Blogging is the latest Internet fad in Hong Kong. It involves creating a blog or weblog. It is like a diary entry which is made accessible to the public. Bloggers can update their blogs every few minutes and sometimes, once a while. It all depends on what the bloggers want to express. Some bloggers want to write about their reflections on their daily life. But the content can just be photographs, recipes, film reviews or anything that can be stored on a computer.
In recent years, blogging has become a new journalism. Through blogging, everybody can publish their own content, without having to be a professional journalist. It makes a free flow of information possible without a newspaper.
Once blogging attracts only teenagers, young and middle-aged adults. It has now been opened up to the city's elderly folk, thanks to a project by a social-work group, Cyber Senior Network Development. Through a twice-weekly, month-long course launched, the association has taught senior people, the oldest aged 87, to set up weblogs, where texts, photographs and videos can be added.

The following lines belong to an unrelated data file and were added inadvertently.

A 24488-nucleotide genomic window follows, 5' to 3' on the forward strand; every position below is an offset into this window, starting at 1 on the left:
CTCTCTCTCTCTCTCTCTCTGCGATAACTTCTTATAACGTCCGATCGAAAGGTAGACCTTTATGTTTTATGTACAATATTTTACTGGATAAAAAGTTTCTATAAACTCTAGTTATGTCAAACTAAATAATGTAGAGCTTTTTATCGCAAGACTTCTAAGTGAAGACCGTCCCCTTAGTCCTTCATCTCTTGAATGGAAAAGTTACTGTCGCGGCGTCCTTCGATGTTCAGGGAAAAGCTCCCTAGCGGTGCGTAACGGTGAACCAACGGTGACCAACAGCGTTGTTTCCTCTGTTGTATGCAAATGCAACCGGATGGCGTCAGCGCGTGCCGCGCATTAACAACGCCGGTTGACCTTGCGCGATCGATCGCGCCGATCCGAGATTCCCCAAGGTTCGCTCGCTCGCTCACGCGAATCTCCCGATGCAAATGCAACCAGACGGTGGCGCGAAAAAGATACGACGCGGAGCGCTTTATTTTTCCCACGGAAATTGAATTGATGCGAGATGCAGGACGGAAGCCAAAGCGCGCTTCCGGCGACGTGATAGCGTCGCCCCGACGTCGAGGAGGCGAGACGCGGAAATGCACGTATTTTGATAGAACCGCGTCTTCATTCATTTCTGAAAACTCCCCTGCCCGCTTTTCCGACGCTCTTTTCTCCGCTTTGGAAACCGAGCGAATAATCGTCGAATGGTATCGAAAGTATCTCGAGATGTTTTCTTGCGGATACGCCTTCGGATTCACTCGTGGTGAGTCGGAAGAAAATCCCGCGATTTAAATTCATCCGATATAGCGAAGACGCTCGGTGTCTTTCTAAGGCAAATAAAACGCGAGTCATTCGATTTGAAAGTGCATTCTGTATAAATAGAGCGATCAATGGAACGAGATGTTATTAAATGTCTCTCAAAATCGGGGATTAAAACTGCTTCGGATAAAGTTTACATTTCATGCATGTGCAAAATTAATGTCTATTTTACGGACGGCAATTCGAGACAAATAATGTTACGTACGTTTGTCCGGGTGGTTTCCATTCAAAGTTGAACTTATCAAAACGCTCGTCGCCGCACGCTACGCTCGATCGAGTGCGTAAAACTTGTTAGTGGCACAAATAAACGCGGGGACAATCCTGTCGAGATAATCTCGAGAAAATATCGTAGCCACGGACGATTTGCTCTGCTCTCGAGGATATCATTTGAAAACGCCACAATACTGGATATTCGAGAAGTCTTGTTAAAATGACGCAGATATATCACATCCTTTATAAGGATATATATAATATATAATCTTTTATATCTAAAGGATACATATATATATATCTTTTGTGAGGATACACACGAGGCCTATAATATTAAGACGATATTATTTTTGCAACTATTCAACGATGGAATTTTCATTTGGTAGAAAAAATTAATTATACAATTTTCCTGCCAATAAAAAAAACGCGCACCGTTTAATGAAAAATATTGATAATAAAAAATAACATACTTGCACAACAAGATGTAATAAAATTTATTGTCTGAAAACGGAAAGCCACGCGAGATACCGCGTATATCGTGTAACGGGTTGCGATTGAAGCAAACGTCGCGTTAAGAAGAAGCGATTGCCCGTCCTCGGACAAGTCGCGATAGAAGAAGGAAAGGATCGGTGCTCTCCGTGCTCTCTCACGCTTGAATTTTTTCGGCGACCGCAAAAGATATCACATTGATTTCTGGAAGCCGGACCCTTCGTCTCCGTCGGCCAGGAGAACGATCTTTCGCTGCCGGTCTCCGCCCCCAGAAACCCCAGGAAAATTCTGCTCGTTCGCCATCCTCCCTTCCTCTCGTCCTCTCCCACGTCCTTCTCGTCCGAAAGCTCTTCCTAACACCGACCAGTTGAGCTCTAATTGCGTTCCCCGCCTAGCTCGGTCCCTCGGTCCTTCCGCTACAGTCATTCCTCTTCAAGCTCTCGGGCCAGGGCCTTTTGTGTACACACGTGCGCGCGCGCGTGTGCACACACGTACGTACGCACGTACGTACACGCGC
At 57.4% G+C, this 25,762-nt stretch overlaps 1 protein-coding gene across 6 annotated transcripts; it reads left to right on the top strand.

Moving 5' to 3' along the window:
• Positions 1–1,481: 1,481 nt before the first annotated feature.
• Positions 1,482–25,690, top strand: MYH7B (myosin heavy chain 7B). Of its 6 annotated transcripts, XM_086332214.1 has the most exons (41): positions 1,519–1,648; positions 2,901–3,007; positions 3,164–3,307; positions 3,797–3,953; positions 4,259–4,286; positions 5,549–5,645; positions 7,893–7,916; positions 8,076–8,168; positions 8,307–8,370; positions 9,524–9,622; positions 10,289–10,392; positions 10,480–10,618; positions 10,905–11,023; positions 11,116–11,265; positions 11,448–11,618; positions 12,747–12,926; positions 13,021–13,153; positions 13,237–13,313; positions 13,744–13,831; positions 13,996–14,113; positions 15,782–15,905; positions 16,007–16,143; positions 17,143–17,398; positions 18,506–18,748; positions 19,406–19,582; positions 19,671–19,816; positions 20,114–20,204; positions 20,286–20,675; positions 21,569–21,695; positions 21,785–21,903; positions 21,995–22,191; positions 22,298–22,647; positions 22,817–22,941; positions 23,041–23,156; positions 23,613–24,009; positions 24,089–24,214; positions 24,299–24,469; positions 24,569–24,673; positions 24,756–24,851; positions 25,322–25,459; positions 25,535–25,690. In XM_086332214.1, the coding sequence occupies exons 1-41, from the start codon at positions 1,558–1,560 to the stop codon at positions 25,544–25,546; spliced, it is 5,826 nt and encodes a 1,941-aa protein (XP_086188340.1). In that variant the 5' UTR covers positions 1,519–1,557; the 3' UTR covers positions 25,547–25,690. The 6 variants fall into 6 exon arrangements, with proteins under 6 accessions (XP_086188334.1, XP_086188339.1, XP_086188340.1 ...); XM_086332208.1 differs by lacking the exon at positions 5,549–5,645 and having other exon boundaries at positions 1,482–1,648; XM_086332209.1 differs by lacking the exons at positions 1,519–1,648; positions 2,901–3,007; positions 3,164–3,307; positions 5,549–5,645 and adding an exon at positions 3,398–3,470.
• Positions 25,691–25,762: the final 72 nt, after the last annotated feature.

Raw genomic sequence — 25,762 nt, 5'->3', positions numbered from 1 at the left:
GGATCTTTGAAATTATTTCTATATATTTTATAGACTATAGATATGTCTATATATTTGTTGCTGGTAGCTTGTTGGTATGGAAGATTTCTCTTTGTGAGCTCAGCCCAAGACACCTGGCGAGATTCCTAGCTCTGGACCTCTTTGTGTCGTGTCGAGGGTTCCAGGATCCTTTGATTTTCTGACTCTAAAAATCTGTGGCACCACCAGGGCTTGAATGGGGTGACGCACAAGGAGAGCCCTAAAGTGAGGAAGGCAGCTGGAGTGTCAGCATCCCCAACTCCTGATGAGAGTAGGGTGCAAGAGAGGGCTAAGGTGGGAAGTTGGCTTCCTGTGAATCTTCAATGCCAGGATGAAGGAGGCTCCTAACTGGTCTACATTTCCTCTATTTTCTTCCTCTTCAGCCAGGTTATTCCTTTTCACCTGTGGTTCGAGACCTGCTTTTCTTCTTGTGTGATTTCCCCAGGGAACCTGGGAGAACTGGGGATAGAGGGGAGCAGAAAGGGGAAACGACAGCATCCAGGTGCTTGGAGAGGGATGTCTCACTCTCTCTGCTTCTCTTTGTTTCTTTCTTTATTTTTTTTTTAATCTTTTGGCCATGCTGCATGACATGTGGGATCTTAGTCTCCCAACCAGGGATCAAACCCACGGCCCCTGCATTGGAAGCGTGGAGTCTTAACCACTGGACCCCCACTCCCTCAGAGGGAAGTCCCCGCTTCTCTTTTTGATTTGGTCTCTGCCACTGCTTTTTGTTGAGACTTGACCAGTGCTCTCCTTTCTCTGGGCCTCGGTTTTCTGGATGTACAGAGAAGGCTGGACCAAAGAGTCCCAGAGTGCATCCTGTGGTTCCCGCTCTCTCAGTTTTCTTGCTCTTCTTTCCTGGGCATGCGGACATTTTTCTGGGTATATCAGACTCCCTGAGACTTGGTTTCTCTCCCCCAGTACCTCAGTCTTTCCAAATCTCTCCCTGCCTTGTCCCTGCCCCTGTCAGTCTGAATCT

According to Peggy Ko Pik-kei, the association's secretary, 'some of the elderly people were initially shy and unwilling to write their stories.' Now, hundreds of personal weblogs by hundreds of Hong Kong people aged 60-80 have been produced, filled with stories and pictures of riots, storms, teenage courtships that occurred more than half a century ago. Looking back on their lives, some senior citizens have included in their blogs episodes of their puppy love relationship and teenage courtships. Some have documented the difficult period of the Japanese occupation. Others recorded their experiences at demolished amusement parks. Still others recall the chaos left in the trail to Typhoon Wanda, landslides and the 1976 riot.
Dr Edwin Yu Chi-shing, a doctor specializing in the elderly, noted that blogging can help them voice their unhappiness, release their stress and form a community where they can draw support from friends.